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New funding for Apalachicola basin, at-risk species

Florida Panther

Photo courtesy National Audubon Society

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The Apalachicola River Basin in Florida’s Panhandle is getting new help.

It’s one of the recipients of $370 million for conservation announced Wednesday by the U.S. Department of Agriculture.

Some of the money will also go to Florida’s threatened and endangered species like the gopher tortoise, Florida panther and Florida grasshopper sparrow.

Eric Draper of Audubon Florida says what makes the funding significant is that it’s aimed at private lands. He says that’s where many of these species are located.

“These ranchers can’t afford to do the type of plans and changes in the habitat that are going to help the species, and so a little bit of money will go a long way with these private landowners.”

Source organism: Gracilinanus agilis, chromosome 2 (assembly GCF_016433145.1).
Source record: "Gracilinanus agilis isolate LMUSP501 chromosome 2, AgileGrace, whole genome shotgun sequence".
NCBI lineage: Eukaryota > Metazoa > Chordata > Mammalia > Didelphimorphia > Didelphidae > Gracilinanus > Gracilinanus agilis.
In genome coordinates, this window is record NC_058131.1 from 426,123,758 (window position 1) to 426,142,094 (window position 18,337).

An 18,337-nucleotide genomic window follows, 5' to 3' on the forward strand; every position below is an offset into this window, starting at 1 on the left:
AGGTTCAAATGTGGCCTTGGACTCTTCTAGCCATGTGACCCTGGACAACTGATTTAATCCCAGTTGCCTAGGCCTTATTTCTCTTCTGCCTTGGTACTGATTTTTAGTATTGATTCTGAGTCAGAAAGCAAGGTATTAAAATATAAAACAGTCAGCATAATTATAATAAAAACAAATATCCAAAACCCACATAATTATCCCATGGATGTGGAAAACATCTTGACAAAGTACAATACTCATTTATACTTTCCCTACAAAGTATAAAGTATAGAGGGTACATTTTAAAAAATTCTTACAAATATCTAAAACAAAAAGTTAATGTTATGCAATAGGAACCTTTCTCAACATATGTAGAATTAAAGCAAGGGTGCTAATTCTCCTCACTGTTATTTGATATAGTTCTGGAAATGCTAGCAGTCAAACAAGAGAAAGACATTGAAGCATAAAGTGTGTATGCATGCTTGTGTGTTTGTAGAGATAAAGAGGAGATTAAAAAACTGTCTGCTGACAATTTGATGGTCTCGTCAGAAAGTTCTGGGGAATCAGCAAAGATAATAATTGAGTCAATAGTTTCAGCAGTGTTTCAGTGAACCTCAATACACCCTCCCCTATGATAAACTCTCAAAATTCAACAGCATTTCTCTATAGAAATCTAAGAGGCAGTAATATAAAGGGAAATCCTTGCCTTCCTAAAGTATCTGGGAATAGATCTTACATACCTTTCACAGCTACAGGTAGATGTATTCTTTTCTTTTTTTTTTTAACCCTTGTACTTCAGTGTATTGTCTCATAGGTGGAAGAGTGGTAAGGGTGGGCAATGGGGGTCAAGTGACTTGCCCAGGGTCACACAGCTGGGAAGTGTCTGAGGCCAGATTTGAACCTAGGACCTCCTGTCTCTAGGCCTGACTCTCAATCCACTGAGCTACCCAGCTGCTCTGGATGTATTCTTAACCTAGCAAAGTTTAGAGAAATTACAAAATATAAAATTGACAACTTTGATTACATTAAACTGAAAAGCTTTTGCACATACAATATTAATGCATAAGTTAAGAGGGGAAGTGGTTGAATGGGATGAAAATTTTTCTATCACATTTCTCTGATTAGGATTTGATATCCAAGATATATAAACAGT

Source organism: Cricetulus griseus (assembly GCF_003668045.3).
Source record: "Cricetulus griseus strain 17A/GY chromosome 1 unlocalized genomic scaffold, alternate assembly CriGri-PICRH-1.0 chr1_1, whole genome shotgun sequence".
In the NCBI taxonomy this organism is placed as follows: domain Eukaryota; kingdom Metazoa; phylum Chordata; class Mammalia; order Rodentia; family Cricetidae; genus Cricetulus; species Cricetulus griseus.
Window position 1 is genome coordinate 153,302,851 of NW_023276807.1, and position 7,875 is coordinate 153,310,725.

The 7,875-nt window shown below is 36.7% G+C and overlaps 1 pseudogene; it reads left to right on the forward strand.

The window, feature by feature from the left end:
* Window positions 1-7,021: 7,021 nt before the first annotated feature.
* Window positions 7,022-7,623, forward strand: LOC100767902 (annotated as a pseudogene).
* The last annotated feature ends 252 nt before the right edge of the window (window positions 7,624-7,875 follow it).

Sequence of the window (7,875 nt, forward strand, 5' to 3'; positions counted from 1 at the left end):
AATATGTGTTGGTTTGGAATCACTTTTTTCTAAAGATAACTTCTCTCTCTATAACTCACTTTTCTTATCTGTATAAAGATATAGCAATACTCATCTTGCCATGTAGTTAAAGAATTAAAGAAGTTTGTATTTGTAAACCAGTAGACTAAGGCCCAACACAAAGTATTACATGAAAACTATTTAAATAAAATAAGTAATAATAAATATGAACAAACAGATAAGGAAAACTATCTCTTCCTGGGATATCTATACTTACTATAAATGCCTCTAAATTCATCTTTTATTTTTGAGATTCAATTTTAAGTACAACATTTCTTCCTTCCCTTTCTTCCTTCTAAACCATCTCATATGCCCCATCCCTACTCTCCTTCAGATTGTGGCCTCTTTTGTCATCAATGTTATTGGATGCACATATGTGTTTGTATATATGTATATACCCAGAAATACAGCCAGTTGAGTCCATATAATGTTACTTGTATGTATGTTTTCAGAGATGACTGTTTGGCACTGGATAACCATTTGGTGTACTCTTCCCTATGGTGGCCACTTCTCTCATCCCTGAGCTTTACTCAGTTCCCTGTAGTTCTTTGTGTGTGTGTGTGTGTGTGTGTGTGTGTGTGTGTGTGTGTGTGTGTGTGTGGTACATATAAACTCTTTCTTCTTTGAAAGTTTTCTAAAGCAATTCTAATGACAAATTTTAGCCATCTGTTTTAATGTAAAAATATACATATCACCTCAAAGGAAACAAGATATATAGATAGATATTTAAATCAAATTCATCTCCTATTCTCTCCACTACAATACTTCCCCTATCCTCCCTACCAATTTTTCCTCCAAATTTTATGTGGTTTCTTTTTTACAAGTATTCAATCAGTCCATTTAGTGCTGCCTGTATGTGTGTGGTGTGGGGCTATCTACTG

The Apalachicola, Chattahoochee and Flint rivers are at the center of a bitter water dispute among Florida, Georgia and Alabama. Water quality problems in Florida’s Panhandle have damaged the region’s oyster industry, a backbone of the economy.

The money is for 115 projects nationwide. Local partners will provide matching funding.


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Amy Green

About Amy Green

Reporter and Producer

Amy Green covers the environment for 90.7 News. She is an award-winning journalist whose work has been heard on NPR and seen in PEOPLE, Newsweek, The New York Times and The Christian Science Monitor. She began her career at The Associated Press. Her book on the Everglades, under contract with Johns Hopkins ... Read Full Bio »

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